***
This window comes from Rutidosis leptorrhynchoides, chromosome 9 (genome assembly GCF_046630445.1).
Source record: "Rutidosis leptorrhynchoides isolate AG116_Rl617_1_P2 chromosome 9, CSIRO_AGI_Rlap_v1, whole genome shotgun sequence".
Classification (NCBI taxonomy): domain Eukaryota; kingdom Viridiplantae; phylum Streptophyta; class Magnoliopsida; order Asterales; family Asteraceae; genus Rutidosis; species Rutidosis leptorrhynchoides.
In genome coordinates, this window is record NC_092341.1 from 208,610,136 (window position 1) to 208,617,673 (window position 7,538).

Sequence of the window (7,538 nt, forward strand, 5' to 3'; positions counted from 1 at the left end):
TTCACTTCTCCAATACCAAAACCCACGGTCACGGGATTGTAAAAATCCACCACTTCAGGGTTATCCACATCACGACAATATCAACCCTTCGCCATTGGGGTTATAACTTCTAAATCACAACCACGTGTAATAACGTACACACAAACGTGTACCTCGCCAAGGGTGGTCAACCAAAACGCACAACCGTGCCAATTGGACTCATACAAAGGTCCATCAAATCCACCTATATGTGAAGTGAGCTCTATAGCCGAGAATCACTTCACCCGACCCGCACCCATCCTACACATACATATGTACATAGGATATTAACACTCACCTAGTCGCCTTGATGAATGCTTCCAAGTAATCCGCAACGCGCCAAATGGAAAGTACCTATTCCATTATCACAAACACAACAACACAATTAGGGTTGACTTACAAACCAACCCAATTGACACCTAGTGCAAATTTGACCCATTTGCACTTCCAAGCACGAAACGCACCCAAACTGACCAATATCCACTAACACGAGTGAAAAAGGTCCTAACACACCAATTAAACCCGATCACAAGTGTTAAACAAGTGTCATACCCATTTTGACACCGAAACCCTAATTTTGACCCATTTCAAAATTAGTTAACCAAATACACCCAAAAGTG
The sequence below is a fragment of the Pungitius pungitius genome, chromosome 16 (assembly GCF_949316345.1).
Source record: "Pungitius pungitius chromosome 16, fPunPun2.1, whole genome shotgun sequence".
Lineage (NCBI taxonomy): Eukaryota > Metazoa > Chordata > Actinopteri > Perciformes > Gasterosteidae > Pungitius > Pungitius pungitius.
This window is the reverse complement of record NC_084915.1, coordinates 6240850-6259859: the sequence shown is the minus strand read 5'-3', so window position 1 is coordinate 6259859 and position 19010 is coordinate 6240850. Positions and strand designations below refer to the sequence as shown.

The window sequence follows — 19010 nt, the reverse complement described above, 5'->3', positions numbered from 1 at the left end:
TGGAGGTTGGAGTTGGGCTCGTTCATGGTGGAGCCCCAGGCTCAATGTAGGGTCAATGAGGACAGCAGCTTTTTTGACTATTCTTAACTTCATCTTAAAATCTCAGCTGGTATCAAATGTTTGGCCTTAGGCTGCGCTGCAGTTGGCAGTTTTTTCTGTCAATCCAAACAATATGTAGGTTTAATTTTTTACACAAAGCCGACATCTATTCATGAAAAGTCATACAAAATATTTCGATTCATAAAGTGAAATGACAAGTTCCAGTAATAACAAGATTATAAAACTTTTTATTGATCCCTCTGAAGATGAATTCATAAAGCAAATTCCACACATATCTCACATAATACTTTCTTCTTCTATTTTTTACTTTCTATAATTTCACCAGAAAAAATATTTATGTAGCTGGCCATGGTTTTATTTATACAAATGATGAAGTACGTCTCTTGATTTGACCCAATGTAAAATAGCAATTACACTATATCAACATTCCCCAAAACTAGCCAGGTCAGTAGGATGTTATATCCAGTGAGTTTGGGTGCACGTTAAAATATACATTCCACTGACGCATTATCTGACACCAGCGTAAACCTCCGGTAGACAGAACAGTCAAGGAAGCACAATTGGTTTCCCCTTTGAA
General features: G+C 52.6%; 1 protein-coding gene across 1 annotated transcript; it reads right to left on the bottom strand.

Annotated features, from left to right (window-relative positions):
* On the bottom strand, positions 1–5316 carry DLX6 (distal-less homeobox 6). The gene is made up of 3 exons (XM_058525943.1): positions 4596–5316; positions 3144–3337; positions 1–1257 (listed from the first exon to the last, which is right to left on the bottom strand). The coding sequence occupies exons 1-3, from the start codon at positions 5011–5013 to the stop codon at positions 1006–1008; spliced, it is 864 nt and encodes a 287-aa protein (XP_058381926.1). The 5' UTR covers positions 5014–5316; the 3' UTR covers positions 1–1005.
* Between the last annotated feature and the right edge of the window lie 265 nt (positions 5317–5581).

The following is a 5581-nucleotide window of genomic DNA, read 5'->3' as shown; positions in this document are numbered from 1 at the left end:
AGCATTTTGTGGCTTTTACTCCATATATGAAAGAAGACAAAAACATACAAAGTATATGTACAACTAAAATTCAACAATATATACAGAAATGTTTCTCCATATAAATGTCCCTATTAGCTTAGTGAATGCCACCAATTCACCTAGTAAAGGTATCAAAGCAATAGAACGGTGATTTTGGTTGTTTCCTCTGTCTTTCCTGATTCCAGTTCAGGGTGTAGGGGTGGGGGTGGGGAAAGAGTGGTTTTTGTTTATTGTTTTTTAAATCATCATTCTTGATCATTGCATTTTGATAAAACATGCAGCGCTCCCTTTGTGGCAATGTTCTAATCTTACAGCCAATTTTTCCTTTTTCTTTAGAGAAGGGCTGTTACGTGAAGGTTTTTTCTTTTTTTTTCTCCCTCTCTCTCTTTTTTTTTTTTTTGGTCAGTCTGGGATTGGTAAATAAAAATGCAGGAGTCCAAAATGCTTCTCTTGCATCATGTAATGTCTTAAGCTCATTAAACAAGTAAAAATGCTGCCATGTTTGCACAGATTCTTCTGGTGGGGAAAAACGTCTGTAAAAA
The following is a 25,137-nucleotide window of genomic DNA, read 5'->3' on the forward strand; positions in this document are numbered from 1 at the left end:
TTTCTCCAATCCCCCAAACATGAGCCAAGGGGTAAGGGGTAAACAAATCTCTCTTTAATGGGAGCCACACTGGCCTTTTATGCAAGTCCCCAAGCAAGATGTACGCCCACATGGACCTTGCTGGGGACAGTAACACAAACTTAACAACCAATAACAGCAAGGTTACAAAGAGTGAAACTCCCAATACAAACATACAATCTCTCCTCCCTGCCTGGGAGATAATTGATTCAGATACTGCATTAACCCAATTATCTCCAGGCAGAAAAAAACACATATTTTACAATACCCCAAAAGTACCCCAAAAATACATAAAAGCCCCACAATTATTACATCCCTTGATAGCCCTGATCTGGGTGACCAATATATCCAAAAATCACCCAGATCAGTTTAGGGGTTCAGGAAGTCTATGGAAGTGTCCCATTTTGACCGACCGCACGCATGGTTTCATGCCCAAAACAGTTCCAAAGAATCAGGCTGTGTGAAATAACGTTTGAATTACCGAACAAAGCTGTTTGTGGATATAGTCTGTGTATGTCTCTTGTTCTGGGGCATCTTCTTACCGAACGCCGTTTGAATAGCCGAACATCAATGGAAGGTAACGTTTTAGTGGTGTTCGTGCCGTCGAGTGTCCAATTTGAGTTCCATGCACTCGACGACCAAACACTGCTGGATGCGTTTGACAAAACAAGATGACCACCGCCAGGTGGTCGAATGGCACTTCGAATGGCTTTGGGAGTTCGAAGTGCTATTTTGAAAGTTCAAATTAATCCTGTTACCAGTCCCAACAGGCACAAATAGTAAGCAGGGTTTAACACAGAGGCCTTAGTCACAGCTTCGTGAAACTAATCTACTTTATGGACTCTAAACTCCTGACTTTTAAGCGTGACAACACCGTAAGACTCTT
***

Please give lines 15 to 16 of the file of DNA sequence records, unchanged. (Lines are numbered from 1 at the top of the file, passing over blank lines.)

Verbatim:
* On the bottom strand, positions 1–5316 carry DLX6 (distal-less homeobox 6). The gene is made up of 3 exons (XM_058525943.1): positions 4596–5316; positions 3144–3337; positions 1–1257 (listed from the first exon to the last, which is right to left on the bottom strand). The coding sequence occupies exons 1-3, from the start codon at positions 5011–5013 to the stop codon at positions 1006–1008; spliced, it is 864 nt and encodes a 287-aa protein (XP_058381926.1). The 5' UTR covers positions 5014–5316; the 3' UTR covers positions 1–1005.
* Between the last annotated feature and the right edge of the window lie 265 nt (positions 5317–5581).